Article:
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'Fiscal Cliff' Banished From Washington—Next From Language?

Don Bayley | E+ | Getty Images

"Kicking the can down the road," "fiscal cliff," and "river of debt" are just some of the words and metaphors driving the general public to distraction, according to the "List of Banished Words" published by the Lake Superior State University (LSSU).

The list of 2013's "banished words," published every year by Michigan's smallest state university since 1976, is topped by economic buzzwords which have dominated the headlines.

After the months of inescapable media frenzy and speculation leading up to a New Year's deal, voters decided "fiscal cliff" was the most annoying catchphrase of the year.

"Continually referred to as 'the so-called fiscal cliff,' followed by a definition," Randal Baker of Seabeck, Wash., told the LSSU. "How many times do we need to hear 'fiscal cliff,' let alone its definition? Please let this phrase fall off of a real cliff!"

(Read More: CEOs Pan 'Fiscal Cliff' Deal)

"You can't turn on the news without hearing this. I'm equally worried about the River of Debt and Mountain of Despair," Christopher Loiselle from Midland, Mich., wrote. Donna in New York said the word "fiscal cliff" made her "want to throw someone over a real cliff."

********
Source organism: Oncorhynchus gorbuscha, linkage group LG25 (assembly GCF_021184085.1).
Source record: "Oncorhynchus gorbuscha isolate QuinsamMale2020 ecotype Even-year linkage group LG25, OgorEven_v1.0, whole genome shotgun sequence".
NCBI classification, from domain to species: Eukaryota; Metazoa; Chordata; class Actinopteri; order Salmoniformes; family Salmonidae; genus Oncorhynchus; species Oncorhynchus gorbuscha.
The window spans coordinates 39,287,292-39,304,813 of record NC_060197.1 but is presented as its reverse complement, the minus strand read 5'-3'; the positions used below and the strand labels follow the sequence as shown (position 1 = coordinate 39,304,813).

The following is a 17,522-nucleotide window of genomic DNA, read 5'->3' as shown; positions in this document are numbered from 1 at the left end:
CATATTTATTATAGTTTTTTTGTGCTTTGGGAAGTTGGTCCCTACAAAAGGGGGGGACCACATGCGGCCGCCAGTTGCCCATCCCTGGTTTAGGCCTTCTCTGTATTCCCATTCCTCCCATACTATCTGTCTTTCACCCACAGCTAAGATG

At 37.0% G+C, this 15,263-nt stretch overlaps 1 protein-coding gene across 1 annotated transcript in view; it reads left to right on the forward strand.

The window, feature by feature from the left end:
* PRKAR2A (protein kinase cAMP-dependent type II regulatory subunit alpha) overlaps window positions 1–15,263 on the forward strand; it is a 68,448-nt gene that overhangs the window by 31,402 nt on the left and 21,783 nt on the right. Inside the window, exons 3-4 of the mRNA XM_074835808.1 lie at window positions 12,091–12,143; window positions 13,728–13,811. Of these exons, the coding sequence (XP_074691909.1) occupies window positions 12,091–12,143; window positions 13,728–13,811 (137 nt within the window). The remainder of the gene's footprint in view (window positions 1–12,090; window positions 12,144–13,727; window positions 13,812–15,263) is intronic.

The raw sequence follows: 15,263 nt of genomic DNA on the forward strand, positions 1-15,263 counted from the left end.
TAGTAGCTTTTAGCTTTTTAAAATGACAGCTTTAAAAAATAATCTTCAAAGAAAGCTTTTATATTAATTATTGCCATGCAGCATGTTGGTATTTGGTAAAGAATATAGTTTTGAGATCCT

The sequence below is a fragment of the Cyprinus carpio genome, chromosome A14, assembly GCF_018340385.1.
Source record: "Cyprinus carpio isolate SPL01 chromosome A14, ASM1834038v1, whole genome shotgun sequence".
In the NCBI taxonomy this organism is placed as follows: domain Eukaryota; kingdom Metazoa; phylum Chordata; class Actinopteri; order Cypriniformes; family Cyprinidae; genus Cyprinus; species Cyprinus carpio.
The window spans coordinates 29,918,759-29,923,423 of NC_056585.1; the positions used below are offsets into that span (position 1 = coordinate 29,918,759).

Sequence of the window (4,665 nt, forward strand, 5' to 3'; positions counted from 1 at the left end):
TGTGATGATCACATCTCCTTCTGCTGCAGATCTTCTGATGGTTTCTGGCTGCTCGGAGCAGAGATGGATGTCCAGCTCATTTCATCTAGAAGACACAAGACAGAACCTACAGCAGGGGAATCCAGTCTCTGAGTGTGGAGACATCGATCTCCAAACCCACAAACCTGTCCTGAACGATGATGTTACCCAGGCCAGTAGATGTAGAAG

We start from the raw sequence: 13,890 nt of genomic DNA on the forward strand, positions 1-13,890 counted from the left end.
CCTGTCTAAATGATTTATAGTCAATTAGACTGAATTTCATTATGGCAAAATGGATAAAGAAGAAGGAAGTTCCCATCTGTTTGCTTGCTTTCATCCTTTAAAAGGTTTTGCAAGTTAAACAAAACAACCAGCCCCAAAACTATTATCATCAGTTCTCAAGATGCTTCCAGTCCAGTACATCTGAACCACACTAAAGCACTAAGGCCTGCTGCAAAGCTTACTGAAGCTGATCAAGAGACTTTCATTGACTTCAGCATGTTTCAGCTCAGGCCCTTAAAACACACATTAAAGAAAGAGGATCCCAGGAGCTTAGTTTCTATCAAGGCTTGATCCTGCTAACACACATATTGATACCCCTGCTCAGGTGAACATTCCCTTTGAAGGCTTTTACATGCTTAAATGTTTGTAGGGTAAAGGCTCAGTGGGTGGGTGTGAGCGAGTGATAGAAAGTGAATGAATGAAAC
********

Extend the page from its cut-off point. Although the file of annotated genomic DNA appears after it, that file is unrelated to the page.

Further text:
Despite the U.S. House of Representatives voting through a Senate-backed bill to avert around $600 billion of spending cuts and tax hikes, the government has been accused of "kicking the can down the road" as it faces further budgetary wrangles and approaches its $16.4 trillion debt ceiling in February.

"I would definitely like to kick some cans of the human variety every time I hear politicians use this phrase to describe a circumstance that hasn't gone their way," Christine Tomassini from Livonia, Mich., told the LSSU.

Apart from the more economic and prosaic phrases such as "job creation" vexing Americans, popular culture has got many squirming. Words such as "trending" popularized by Twitter and globally popular twitter feeds and "superfood" made common by food programs espousing healthy eating have made it onto the cringe list, with many votes coming from abroad too for such phrases.

(Read More: 2012's Most Overused Buzzwords)

A common theme among the entrants seems to be a dislike of pseudo-philosophy such as "Live Life to the Fullest " (on 2011's list) and "YOLO" ("You Only Live Once") or false enthusiasm, with words like "passion/passionate" getting many votes.

"[YOLO is] used by wannabe Twitter philosophers who think they've uncovered a deep secret of life… I only live once, so I'd prefer to be able to do it without ever seeing YOLO again." Brendan Cotter, from Grosse Pointe Park in Michigan said.

Andrew Foyle from Bristol in the U.K. told the LSSU that "passionate" was his banished word of choice. "Seared tuna will taste like dust swept from a station platform - until it's cooked passionately. Apparently, it's insufficient to do it ably, with skill, commitment or finesse. Passionate, be gone!" he said.

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